Achieving these changes will be a challenge. But it shouldn't come as a big surprise if, in 10 years, a few Chinese brands are as familiar to Americans as Samsung, Toyota, and Mitsubishi are today.
“I hope that my story will help you understand the methods of Russian operatives in Washington and how they use U.S. enablers to achieve major foreign policy goals without disclosing those interests,” Browder writes.
The financier Bill Browder has emerged as an unlikely central player in the ongoing investigation of Russian interference in the 2016 elections. Sergei Magnitsky, an attorney Browder hired to investigate official corruption, died in Russian custody in 2009. Congress subsequently imposed sanctions on the officials it held responsible for his death, passing the Magnitsky Act in 2012. Russian President Vladimir Putin’s government retaliated, among other ways, by suspending American adoptions of Russian children.
Natalia Veselnitskaya, the Russian lawyer who secured a meeting with Donald Trump Jr., Jared Kushner, and Paul Manafort, was engaged in a campaign for the repeal of the Magnitsky Act, and raised the subject of adoptions in that meeting. That’s put the spotlight back on Browder’s long campaign for Kremlin accountability, and against corruption—a campaign whose success has irritated Putin and those around him.
Even prominent right-wing populists are beginning to worry that they invested their faith in an unstable leader.
This week, as Donald Trump publicly attacked Attorney General Jeff Sessions, an assault one restrained observer described as “a multitiered tower of political idiocy, a sublime monument to the moronic, a gaudy, gleaming, Ozymandian folly,” even David Horowitz, the anti-Leftist intellectual and author of Big Agenda: President Trump’s Plan to Save America, felt compelled to admit something to his Twitter followers: “I have to confess, I'm really distressed by Trump's shabby treatment of Sessions.”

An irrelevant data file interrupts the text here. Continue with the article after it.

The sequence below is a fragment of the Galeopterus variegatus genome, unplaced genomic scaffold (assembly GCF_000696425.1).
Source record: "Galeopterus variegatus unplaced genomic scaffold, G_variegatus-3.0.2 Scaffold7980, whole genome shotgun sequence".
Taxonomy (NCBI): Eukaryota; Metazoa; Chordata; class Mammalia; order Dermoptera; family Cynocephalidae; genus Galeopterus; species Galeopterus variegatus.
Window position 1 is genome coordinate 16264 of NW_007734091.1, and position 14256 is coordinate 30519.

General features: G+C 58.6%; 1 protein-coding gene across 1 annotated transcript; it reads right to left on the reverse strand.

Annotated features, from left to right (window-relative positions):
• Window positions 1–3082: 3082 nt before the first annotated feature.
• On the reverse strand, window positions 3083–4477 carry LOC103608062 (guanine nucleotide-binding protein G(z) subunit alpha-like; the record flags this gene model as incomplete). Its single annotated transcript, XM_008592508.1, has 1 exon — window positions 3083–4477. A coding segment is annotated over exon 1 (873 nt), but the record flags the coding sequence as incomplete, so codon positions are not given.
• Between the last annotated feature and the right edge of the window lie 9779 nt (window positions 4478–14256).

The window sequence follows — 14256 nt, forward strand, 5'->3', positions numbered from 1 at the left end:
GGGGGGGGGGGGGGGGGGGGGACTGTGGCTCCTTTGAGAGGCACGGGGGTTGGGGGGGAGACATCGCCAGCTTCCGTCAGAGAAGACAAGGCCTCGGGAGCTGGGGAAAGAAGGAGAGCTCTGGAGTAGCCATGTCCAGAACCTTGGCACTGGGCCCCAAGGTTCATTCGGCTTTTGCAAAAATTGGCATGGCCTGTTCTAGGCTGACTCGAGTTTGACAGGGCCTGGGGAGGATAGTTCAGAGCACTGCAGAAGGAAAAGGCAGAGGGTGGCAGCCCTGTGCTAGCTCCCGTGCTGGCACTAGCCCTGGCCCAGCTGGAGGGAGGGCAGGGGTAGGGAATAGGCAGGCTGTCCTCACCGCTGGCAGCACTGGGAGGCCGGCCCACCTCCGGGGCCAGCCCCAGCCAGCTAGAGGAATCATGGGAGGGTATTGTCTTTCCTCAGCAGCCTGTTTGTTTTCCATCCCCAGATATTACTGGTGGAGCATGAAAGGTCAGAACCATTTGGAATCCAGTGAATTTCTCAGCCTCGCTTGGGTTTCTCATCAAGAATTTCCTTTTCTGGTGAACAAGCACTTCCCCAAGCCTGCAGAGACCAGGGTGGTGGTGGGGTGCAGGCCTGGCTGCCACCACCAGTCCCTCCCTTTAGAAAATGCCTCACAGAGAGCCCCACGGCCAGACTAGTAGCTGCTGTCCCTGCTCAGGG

Trump has always been vehemently opposed from the left and distrusted on the right by Never Trump conservatives, who continue to be dismayed by his behavior. But this week as never before, public doubts surfaced among Trump boosters and apologists, prompting Jay Cost to quip, “at the end it's just gonna be Sean Hannity huddled in a corner, quietly whispering to himself that Trump is a great American.”
One of Trump’s top aides viciously attacks the others, even as the president lambastes his own attorney general. Is there any limit on this administration’s dysfunction?
If Anthony Scaramucci is conducting an experiment in radical transparency at the White House, then things are going well. Otherwise, his tenure as communications director might not be off to a great start.
Thursday began with Scaramucci giving a preposterous interview to CNN—cutting off a segment with New Yorker journalist Ryan Lizza—in which he accused White House Chief of Staff Reince Priebus of leaking to the press, suggested he is trying to “save America from this president,” and likened his own relationship with Priebus to that of the biblical figure Cain and to Abel, the brother he slew.
The day closed with Lizza writing his own, devastating account of a deranged conversation he’d had with Scaramucci Wednesday night, after Lizza reported on a dinner Scaramucci had with Fox News personalities past and present. Politico had also published Scaramucci’s financial disclosure, obtained by a routine public-records request, but which Scaramucci was for some reason convinced had been leaked. (One fascinating lesson of Scaramucci’s appointment is how fast the debilitating paranoia of this White House can infect a new hire.)
Trump says that he surrounds himself with “the best people”—but too often, that means people like himself.
The world’s best Donald Trump impersonator is now in charge of White House communications—and if nothing else, it’s making for great television.
For evidence, look no further than Anthony Scaramucci’s mesmerizing Thursday morning interview with CNN. “The Mooch”—as he is known among his friends and admirers (a group that seems to include a growing number of reporters)—was coming off a late night spent waging a bitter and outrageously public battle against White House chief of staff Reince Priebus, when he called in to CNN’s morning show New Day. For the next 30 minutes, he put on a compulsively watchable performance that so precisely captured his boss’s style that it seemed designed to demoralize Alec Baldwin.
What Russian officials mean when they talk about “adoptions”
Let’s get something straight: The Magnitsky Act is not, nor has it ever been, about adoptions.
The Magnitsky Act, rather, is about money. It freezes certain Russian officials’ access to the stashes they were keeping in Western banks and real estate and bans their entry to the United States. The reason Russian (and now, American) officials keep talking about adoption in the same breath is because of how the Russian side retaliated to the Magnitsky Act in 2012, namely by banning American adoptions of Russian children. The Russians vowed they were punishing Americans who violated the human rights of Russians, after an adopted Russian toddler died of heat stroke in a Virginia family’s car. But the only Americans the bill directly targeted were the ones involved in putting the Magnitsky Act together.